As Americans, we’re always thinking about venturing out to other countries and planning a week long trip here and two weeks there. When we look at going back to France, we know that it’s not ridiculous to plan a week or two to catch a few big sights and have time to relax. When we go to Mexico (and it’s pretty frequently) we know that the country is split into pretty well defined areas, but each area can easily be tackled in one visit. It’s not like that with the USA. Do people understand the basics of visiting the United States? Do people realize that you can’t visit New York City and experience California’s Big Sur coast in the same week? We’re going to lay it out for you now! And here’s a great bucket list of the USA to get you inspired!
What you'll find...
Visiting the United States
First US city that comes to mind?! Quick!? New York? Los Angeles? Miami? Dallas? Yeah, none of those are even a day’s drive apart. When we talk to people heading to the States and hear their list of places to see, more often than not it’s a mish-mash of sights scattered across thousands of miles.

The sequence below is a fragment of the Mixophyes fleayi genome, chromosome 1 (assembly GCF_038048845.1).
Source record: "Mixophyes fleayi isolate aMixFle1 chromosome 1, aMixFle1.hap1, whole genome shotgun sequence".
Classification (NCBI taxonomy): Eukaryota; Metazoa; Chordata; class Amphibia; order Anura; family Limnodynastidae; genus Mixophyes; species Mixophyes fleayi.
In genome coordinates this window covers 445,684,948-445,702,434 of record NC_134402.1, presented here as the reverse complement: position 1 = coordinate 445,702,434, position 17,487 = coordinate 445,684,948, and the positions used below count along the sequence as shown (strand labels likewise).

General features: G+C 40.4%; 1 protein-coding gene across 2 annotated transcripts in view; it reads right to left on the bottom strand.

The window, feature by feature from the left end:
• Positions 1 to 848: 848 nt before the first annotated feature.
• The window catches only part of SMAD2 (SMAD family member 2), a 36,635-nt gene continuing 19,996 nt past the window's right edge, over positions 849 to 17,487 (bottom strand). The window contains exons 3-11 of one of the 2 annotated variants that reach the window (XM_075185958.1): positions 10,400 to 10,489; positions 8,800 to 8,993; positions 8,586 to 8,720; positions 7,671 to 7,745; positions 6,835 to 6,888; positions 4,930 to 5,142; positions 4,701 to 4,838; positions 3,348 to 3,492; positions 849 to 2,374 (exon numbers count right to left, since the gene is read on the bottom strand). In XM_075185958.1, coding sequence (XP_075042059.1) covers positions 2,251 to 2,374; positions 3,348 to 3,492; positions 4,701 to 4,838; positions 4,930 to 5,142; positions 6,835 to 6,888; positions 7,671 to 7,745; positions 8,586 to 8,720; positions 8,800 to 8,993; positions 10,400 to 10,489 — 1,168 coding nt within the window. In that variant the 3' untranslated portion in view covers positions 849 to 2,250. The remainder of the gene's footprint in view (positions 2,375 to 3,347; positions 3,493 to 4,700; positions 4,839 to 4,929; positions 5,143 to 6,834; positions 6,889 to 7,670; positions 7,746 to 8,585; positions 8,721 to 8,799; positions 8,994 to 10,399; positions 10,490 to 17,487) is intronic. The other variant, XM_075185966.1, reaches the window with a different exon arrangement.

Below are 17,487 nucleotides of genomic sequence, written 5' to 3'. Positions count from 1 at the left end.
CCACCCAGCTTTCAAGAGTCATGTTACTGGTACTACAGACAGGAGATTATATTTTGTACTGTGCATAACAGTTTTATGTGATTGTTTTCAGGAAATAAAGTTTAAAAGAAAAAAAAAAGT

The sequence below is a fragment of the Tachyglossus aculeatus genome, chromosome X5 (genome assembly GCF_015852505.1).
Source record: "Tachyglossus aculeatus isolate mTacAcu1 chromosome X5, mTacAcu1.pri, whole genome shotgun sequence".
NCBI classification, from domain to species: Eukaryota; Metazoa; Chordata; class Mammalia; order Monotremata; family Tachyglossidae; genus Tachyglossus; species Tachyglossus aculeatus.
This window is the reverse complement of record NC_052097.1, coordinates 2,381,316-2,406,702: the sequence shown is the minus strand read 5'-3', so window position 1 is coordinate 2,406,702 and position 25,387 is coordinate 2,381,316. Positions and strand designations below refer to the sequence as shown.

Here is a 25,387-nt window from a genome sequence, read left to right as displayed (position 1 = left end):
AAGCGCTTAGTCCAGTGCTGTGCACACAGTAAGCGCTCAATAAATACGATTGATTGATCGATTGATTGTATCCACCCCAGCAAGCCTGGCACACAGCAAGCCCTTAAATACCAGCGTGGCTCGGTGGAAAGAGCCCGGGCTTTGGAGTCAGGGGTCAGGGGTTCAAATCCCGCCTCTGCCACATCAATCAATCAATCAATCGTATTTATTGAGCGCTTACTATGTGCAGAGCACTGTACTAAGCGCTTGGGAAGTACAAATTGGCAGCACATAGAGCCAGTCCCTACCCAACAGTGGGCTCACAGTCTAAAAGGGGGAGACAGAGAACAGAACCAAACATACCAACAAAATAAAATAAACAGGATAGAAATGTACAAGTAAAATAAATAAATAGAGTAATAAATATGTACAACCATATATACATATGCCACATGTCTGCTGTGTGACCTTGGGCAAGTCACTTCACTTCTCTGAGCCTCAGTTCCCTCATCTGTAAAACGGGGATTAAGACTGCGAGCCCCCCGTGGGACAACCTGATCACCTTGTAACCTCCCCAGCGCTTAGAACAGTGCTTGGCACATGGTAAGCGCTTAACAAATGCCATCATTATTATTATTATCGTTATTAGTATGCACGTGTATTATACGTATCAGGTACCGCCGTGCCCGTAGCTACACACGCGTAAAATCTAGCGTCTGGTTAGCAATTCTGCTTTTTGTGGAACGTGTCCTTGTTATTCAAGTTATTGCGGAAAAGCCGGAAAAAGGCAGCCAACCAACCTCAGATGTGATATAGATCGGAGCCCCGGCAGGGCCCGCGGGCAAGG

When you’re planning your visit to the US, think about what you’ve always dreamed of seeing, or where you’ve always wanted to hike or swim. If the purpose of your visit is to get immersed in culture, pick a quadrant of the country and research what you’ll find. For history, anything on the East Coast is good. For nature, we will 9 times out of 10 say to head to the western states. Here’s a quick breakdown of the four very general sections of the mainland USA…